Another interesting difference between Kull and Conan is, that Kull isn't really a ladies man. There where Conan conquers women in almost every story he's in, or at least recalls the many conquests he's had, Kull is said to have little experience in the matter. In fact, it's stated that he has never experienced woman's love, so I think it's safe to assume that he's actually a virgin and isn't in any particular hurry to change that. Overall though the way the society treats women in Valusia is much fairer than the more brutish outlook of Hyborian societies.

I must admit, that the style of Kull stories took me by a surprise. It has been some time since I read any of the Kull stories and even then I think I've only read two of them, the Shadow Kingdom and By This Axe, I Rule!. While both of these stories do have action in them, they are at the same time very different in style from Conan stories, despite "By This Axe, I Rule!" was a re-written as first Conan story the Phoenix of the Sword. It wasn't an unpleasant surprise, mind you, as it was quite refreshing to see how Howard bends on another type of writing as well, in Kull's case to more philosophical as well as more romantic on contrast to more grimmer tones of Conan.

Kull stories never do manage to get to the same level with Conan though, as while a lot of them are filled with very nice ideas, Howard never did flesh more upon them in the context of Kull stories though. Some of the ideas he did re-use in Conan, but presented them, appropriately, as more ancient and forgotten thanks to the great cataclysms between the eras. Picts for an example are interesting carryover, as the era of Conan they have already succumbed into full savagery and are far from how they were in Kull's time.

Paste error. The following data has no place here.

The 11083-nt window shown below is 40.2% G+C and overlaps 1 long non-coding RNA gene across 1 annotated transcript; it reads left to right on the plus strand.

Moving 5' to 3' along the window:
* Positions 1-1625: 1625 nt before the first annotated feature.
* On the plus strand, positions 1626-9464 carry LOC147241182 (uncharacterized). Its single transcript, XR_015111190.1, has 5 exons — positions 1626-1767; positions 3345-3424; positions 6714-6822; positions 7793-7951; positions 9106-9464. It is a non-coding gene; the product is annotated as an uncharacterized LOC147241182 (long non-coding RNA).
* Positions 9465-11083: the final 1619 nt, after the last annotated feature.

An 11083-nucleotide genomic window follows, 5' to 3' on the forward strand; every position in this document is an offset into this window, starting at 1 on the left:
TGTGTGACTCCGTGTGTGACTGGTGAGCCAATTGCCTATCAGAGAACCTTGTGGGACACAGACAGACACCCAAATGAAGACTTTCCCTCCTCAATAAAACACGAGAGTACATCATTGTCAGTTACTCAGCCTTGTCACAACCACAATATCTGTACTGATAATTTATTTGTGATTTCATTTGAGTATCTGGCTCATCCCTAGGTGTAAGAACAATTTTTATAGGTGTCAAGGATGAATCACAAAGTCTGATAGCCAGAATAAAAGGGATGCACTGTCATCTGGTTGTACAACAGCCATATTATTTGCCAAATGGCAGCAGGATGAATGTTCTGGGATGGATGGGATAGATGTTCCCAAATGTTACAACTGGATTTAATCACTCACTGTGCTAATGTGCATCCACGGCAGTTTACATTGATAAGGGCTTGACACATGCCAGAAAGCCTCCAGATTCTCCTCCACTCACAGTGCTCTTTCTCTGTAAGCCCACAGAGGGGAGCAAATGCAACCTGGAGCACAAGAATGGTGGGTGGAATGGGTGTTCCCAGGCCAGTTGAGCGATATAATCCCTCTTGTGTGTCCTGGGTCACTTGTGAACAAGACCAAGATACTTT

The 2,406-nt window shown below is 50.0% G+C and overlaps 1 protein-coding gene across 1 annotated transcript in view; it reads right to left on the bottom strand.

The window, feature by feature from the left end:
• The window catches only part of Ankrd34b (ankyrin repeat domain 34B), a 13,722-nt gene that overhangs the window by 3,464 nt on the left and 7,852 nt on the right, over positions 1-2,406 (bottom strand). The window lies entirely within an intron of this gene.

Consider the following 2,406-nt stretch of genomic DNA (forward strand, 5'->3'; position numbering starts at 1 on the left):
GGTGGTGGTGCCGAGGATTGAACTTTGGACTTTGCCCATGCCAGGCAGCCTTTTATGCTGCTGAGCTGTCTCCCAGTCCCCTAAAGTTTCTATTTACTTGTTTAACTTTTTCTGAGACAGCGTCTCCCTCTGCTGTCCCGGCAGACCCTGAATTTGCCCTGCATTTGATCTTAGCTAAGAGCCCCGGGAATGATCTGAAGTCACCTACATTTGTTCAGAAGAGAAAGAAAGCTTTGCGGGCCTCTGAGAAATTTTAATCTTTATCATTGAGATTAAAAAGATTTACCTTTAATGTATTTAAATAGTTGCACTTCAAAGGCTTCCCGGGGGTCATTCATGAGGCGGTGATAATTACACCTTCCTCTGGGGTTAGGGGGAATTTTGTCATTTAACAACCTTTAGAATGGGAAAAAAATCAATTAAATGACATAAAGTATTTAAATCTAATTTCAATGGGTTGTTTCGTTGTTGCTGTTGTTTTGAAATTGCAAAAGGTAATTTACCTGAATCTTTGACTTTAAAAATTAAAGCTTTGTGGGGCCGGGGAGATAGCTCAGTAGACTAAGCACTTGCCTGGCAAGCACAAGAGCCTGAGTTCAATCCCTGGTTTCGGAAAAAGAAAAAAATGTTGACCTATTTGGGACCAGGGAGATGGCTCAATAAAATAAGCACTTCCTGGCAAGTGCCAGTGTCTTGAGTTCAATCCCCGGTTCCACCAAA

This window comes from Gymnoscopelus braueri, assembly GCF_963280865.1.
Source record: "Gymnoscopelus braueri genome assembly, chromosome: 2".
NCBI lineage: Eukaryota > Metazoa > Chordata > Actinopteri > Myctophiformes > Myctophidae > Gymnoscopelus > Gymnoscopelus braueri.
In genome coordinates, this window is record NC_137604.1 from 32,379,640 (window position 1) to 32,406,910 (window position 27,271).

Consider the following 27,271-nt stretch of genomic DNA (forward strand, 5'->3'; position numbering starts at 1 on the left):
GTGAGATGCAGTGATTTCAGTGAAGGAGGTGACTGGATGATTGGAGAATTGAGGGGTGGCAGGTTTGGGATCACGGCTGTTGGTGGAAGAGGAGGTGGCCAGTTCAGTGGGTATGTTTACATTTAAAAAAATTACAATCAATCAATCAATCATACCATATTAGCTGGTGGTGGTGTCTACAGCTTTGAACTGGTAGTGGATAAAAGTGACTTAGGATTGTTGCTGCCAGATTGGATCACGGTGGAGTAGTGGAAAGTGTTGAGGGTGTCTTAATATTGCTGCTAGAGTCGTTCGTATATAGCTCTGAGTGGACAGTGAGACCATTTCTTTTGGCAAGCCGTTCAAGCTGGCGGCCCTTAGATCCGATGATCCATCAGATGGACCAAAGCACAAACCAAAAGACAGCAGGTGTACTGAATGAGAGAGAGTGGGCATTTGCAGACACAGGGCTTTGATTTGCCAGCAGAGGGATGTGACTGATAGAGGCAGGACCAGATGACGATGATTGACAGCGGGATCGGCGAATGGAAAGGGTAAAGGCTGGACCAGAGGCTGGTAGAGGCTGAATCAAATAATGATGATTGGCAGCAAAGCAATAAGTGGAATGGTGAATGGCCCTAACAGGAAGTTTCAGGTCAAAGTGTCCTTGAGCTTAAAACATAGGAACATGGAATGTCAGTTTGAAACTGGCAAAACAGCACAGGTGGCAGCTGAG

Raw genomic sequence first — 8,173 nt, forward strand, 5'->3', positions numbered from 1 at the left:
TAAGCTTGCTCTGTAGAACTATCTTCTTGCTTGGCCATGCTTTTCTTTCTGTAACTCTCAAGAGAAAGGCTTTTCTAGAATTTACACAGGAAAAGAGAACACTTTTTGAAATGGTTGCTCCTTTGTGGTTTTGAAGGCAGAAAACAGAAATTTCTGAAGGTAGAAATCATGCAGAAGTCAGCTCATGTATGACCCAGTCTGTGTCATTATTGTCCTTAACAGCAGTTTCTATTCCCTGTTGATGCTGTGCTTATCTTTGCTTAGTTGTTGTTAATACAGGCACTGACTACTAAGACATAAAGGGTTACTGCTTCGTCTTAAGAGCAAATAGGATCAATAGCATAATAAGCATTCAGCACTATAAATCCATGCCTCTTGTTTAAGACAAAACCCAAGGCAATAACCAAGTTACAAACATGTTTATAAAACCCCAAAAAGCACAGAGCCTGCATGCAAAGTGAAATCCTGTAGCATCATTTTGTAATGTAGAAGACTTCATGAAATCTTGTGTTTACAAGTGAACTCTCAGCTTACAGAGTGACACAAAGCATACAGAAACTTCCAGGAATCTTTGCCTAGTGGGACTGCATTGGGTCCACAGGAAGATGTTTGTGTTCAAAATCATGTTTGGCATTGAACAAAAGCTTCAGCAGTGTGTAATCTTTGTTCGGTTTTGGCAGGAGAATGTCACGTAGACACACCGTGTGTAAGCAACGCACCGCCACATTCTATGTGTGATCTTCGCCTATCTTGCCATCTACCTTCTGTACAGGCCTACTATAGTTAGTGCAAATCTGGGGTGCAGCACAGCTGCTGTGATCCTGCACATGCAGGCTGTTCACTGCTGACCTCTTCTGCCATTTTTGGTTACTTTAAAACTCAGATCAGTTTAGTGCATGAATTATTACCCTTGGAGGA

A good deal of the Kull stories are short and never really manage to rise over the concept of an experiment, whereas with Conan stories even the shortest ones offer a story within their context. Some stories even feel more like background ideas, that should have been woven into other stories. Then there's the character of Thulsa Doom, who's pitted as one of Kull's main adversaries, but is never really utilised beyond his first appearance. The same thing happens to the lizard men as well, as they are not really used either, despite clearly meant to be a more ongoing hazard in the time of Kull.

As such it's clear that Kull dropped out from Howard's focus after he created Conan. Maybe there just wasn't enough room for two barbarian warriors in his mind or maybe he just liked Conan better. Perhaps it just was, that the style he used for Conan suited him better. However it might be, Kull never did take off the same way. Sure, there's been a movie adaptation of him and some comic book adaptations as well, but in the end, he's stayed as a minor character in Howard's universe. And that, I think, is a bit of a shame.